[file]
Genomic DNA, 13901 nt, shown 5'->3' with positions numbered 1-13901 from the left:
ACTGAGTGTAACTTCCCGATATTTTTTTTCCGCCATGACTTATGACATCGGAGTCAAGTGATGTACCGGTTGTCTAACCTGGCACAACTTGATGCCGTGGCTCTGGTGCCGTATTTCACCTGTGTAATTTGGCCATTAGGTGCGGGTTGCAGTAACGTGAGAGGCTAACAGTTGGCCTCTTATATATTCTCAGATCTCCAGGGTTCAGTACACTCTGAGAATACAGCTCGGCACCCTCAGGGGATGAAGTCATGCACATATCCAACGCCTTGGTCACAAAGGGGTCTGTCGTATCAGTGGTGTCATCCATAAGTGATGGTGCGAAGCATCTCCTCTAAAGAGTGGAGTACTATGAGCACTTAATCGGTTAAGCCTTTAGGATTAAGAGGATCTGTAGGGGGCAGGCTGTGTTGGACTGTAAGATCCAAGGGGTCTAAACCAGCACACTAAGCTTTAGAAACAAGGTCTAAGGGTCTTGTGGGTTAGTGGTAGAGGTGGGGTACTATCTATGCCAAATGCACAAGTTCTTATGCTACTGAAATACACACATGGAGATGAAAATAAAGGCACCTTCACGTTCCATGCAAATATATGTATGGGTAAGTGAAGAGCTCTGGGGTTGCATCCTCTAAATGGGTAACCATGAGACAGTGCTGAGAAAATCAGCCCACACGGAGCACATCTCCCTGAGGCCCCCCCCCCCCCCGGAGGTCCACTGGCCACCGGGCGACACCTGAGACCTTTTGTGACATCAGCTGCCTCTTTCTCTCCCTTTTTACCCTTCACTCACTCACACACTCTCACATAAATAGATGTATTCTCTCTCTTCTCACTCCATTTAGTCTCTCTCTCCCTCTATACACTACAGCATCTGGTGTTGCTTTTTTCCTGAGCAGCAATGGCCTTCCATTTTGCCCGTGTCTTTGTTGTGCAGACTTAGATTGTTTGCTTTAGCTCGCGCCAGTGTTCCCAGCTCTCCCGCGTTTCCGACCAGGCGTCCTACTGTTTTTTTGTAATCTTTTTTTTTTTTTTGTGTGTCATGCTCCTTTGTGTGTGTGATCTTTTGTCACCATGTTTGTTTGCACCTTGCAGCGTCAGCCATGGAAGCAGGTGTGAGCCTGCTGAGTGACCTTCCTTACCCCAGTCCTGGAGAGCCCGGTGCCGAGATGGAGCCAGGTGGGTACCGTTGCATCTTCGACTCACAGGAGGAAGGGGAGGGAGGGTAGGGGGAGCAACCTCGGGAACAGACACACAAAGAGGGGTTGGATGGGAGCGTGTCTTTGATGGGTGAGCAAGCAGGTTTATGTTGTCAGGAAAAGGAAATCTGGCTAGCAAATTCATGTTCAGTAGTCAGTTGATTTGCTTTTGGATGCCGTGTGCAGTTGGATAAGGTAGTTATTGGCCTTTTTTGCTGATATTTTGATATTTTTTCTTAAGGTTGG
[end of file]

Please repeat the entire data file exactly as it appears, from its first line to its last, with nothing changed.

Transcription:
Genomic DNA, 13901 nt, shown 5'->3' with positions numbered 1-13901 from the left:
ACTGAGTGTAACTTCCCGATATTTTTTTTCCGCCATGACTTATGACATCGGAGTCAAGTGATGTACCGGTTGTCTAACCTGGCACAACTTGATGCCGTGGCTCTGGTGCCGTATTTCACCTGTGTAATTTGGCCATTAGGTGCGGGTTGCAGTAACGTGAGAGGCTAACAGTTGGCCTCTTATATATTCTCAGATCTCCAGGGTTCAGTACACTCTGAGAATACAGCTCGGCACCCTCAGGGGATGAAGTCATGCACATATCCAACGCCTTGGTCACAAAGGGGTCTGTCGTATCAGTGGTGTCATCCATAAGTGATGGTGCGAAGCATCTCCTCTAAAGAGTGGAGTACTATGAGCACTTAATCGGTTAAGCCTTTAGGATTAAGAGGATCTGTAGGGGGCAGGCTGTGTTGGACTGTAAGATCCAAGGGGTCTAAACCAGCACACTAAGCTTTAGAAACAAGGTCTAAGGGTCTTGTGGGTTAGTGGTAGAGGTGGGGTACTATCTATGCCAAATGCACAAGTTCTTATGCTACTGAAATACACACATGGAGATGAAAATAAAGGCACCTTCACGTTCCATGCAAATATATGTATGGGTAAGTGAAGAGCTCTGGGGTTGCATCCTCTAAATGGGTAACCATGAGACAGTGCTGAGAAAATCAGCCCACACGGAGCACATCTCCCTGAGGCCCCCCCCCCCCCCGGAGGTCCACTGGCCACCGGGCGACACCTGAGACCTTTTGTGACATCAGCTGCCTCTTTCTCTCCCTTTTTACCCTTCACTCACTCACACACTCTCACATAAATAGATGTATTCTCTCTCTTCTCACTCCATTTAGTCTCTCTCTCCCTCTATACACTACAGCATCTGGTGTTGCTTTTTTCCTGAGCAGCAATGGCCTTCCATTTTGCCCGTGTCTTTGTTGTGCAGACTTAGATTGTTTGCTTTAGCTCGCGCCAGTGTTCCCAGCTCTCCCGCGTTTCCGACCAGGCGTCCTACTGTTTTTTTGTAATCTTTTTTTTTTTTTTGTGTGTCATGCTCCTTTGTGTGTGTGATCTTTTGTCACCATGTTTGTTTGCACCTTGCAGCGTCAGCCATGGAAGCAGGTGTGAGCCTGCTGAGTGACCTTCCTTACCCCAGTCCTGGAGAGCCCGGTGCCGAGATGGAGCCAGGTGGGTACCGTTGCATCTTCGACTCACAGGAGGAAGGGGAGGGAGGGTAGGGGGAGCAACCTCGGGAACAGACACACAAAGAGGGGTTGGATGGGAGCGTGTCTTTGATGGGTGAGCAAGCAGGTTTATGTTGTCAGGAAAAGGAAATCTGGCTAGCAAATTCATGTTCAGTAGTCAGTTGATTTGCTTTTGGATGCCGTGTGCAGTTGGATAAGGTAGTTATTGGCCTTTTTTGCTGATATTTTGATATTTTTTCTTAAGGTTGG